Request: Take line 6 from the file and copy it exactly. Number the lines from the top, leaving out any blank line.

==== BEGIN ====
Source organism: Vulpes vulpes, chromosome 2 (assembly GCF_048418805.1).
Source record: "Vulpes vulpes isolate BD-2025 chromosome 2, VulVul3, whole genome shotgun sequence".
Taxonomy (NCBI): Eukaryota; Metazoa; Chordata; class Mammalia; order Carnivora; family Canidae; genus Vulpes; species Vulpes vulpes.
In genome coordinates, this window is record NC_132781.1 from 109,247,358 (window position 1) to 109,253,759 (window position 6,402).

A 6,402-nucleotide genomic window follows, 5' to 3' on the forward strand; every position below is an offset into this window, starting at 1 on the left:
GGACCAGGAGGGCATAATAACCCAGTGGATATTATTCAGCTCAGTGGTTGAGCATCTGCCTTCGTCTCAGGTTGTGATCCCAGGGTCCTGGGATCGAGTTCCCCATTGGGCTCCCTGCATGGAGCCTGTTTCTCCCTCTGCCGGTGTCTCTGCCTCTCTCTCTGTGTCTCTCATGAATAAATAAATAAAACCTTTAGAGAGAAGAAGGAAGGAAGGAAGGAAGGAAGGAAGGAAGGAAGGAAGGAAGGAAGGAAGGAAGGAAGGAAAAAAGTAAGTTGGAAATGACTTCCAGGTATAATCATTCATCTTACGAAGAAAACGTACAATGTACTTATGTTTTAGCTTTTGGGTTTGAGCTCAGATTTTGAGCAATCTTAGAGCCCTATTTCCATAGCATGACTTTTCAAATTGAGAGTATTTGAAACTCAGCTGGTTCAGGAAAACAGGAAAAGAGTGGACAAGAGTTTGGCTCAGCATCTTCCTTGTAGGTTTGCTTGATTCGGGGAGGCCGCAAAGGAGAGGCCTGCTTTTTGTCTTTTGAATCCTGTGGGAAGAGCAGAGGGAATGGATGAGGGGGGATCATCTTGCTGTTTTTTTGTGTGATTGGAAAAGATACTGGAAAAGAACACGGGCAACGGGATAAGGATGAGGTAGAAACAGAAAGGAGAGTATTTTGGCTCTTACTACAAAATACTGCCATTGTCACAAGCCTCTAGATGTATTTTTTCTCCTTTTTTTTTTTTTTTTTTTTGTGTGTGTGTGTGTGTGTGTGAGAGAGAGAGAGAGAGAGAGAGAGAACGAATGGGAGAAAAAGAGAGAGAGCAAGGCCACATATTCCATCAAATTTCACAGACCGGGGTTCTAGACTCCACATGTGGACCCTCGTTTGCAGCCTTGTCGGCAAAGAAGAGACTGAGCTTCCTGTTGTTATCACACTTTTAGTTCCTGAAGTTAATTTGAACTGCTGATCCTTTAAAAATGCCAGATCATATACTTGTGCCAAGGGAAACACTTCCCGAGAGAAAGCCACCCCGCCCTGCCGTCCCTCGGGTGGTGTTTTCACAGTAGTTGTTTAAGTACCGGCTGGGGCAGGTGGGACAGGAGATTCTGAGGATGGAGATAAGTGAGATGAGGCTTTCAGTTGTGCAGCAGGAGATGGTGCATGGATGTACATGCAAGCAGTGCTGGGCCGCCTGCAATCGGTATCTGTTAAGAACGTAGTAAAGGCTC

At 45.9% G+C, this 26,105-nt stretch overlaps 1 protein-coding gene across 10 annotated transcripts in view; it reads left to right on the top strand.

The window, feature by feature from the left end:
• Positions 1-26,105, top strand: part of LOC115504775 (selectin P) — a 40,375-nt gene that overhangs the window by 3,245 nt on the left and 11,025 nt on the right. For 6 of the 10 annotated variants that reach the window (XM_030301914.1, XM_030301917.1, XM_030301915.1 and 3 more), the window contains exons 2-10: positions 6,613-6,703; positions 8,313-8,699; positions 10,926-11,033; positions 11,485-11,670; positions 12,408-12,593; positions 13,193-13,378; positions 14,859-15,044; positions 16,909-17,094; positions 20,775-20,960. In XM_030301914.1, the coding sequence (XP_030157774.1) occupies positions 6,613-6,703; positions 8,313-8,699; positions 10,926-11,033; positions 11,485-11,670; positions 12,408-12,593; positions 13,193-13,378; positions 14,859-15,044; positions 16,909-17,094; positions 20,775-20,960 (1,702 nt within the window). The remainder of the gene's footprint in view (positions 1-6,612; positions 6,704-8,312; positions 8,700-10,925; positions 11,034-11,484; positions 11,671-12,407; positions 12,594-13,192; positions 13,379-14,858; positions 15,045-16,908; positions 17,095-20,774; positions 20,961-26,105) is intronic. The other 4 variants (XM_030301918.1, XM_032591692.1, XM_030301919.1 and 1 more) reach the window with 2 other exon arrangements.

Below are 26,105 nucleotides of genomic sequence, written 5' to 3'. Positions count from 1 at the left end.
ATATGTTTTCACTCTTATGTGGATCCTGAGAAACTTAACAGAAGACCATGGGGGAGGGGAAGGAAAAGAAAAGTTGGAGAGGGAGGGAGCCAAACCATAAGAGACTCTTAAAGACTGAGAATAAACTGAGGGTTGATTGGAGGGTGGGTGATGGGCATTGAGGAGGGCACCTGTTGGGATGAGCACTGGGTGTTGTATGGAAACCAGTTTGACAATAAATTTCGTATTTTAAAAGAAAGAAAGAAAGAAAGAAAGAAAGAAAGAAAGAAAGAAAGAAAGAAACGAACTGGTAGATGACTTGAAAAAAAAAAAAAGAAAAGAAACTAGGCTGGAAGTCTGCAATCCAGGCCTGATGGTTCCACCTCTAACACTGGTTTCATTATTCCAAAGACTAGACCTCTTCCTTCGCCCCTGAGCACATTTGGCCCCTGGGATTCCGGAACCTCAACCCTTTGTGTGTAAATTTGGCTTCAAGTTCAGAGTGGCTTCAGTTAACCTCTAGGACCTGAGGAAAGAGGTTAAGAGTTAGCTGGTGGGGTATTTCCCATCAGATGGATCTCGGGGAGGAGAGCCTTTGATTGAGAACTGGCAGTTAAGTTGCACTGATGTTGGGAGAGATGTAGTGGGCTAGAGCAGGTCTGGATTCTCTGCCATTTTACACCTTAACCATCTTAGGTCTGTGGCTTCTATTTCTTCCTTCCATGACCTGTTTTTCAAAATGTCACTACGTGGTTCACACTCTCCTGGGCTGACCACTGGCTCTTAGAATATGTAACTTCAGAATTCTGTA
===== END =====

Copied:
GGACCAGGAGGGCATAATAACCCAGTGGATATTATTCAGCTCAGTGGTTGAGCATCTGCCTTCGTCTCAGGTTGTGATCCCAGGGTCCTGGGATCGAGTTCCCCATTGGGCTCCCTGCATGGAGCCTGTTTCTCCCTCTGCCGGTGTCTCTGCCTCTCTCTCTGTGTCTCTCATGAATAAATAAATAAAACCTTTAGAGAGAAGAAGGAAGGAAGGAAGGAAGGAAGGAAGGAAGGAAGGAAGGAAGGAAGGAAGGAAGGAAGGAAAAAAGTAAGTTGGAAATGACTTCCAGGTATAATCATTCATCTTACGAAGAAAACGTACAATGTACTTATGTTTTAGCTTTTGGGTTTGAGCTCAGATTTTGAGCAATCTTAGAGCCCTATTTCCATAGCATGACTTTTCAAATTGAGAGTATTTGAAACTCAGCTGGTTCAGGAAAACAGGAAAAGAGTGGACAAGAGTTTGGCTCAGCATCTTCCTTGTAGGTTTGCTTGATTCGGGGAGGCCGCAAAGGAGAGGCCTGCTTTTTGTCTTTTGAATCCTGTGGGAAGAGCAGAGGGAATGGATGAGGGGGGATCATCTTGCTGTTTTTTTGTGTGATTGGAAAAGATACTGGAAAAGAACACGGGCAACGGGATAAGGATGAGGTAGAAACAGAAAGGAGAGTATTTTGGCTCTTACTACAAAATACTGCCATTGTCACAAGCCTCTAGATGTATTTTTTCTCCTTTTTTTTTTTTTTTTTTTTGTGTGTGTGTGTGTGTGTGTGAGAGAGAGAGAGAGAGAGAGAGAGAACGAATGGGAGAAAAAGAGAGAGAGCAAGGCCACATATTCCATCAAATTTCACAGACCGGGGTTCTAGACTCCACATGTGGACCCTCGTTTGCAGCCTTGTCGGCAAAGAAGAGACTGAGCTTCCTGTTGTTATCACACTTTTAGTTCCTGAAGTTAATTTGAACTGCTGATCCTTTAAAAATGCCAGATCATATACTTGTGCCAAGGGAAACACTTCCCGAGAGAAAGCCACCCCGCCCTGCCGTCCCTCGGGTGGTGTTTTCACAGTAGTTGTTTAAGTACCGGCTGGGGCAGGTGGGACAGGAGATTCTGAGGATGGAGATAAGTGAGATGAGGCTTTCAGTTGTGCAGCAGGAGATGGTGCATGGATGTACATGCAAGCAGTGCTGGGCCGCCTGCAATCGGTATCTGTTAAGAACGTAGTAAAGGCTC